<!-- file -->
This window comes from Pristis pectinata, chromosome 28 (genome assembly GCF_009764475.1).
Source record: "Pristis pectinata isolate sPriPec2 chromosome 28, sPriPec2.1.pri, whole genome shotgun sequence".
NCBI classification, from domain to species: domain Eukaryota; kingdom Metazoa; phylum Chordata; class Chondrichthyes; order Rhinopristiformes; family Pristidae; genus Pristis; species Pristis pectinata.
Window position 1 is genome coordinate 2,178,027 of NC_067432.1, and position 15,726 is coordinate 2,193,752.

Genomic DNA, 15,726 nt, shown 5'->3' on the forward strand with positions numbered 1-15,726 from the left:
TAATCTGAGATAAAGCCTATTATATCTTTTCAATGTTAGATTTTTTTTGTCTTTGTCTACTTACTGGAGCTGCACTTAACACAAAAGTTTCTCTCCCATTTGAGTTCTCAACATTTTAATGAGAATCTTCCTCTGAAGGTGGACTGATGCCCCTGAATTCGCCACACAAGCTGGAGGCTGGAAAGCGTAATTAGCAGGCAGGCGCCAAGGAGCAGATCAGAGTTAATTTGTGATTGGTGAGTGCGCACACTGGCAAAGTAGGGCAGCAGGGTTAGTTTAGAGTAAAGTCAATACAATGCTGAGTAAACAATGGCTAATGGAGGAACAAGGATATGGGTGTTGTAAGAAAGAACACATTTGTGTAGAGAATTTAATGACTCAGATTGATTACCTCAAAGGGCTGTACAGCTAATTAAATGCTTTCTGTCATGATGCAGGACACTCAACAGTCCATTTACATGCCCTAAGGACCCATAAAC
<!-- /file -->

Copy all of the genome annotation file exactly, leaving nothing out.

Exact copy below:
This window comes from Pristis pectinata, chromosome 28 (genome assembly GCF_009764475.1).
Source record: "Pristis pectinata isolate sPriPec2 chromosome 28, sPriPec2.1.pri, whole genome shotgun sequence".
NCBI classification, from domain to species: domain Eukaryota; kingdom Metazoa; phylum Chordata; class Chondrichthyes; order Rhinopristiformes; family Pristidae; genus Pristis; species Pristis pectinata.
Window position 1 is genome coordinate 2,178,027 of NC_067432.1, and position 15,726 is coordinate 2,193,752.

Genomic DNA, 15,726 nt, shown 5'->3' on the forward strand with positions numbered 1-15,726 from the left:
TAATCTGAGATAAAGCCTATTATATCTTTTCAATGTTAGATTTTTTTTGTCTTTGTCTACTTACTGGAGCTGCACTTAACACAAAAGTTTCTCTCCCATTTGAGTTCTCAACATTTTAATGAGAATCTTCCTCTGAAGGTGGACTGATGCCCCTGAATTCGCCACACAAGCTGGAGGCTGGAAAGCGTAATTAGCAGGCAGGCGCCAAGGAGCAGATCAGAGTTAATTTGTGATTGGTGAGTGCGCACACTGGCAAAGTAGGGCAGCAGGGTTAGTTTAGAGTAAAGTCAATACAATGCTGAGTAAACAATGGCTAATGGAGGAACAAGGATATGGGTGTTGTAAGAAAGAACACATTTGTGTAGAGAATTTAATGACTCAGATTGATTACCTCAAAGGGCTGTACAGCTAATTAAATGCTTTCTGTCATGATGCAGGACACTCAACAGTCCATTTACATGCCCTAAGGACCCATAAAC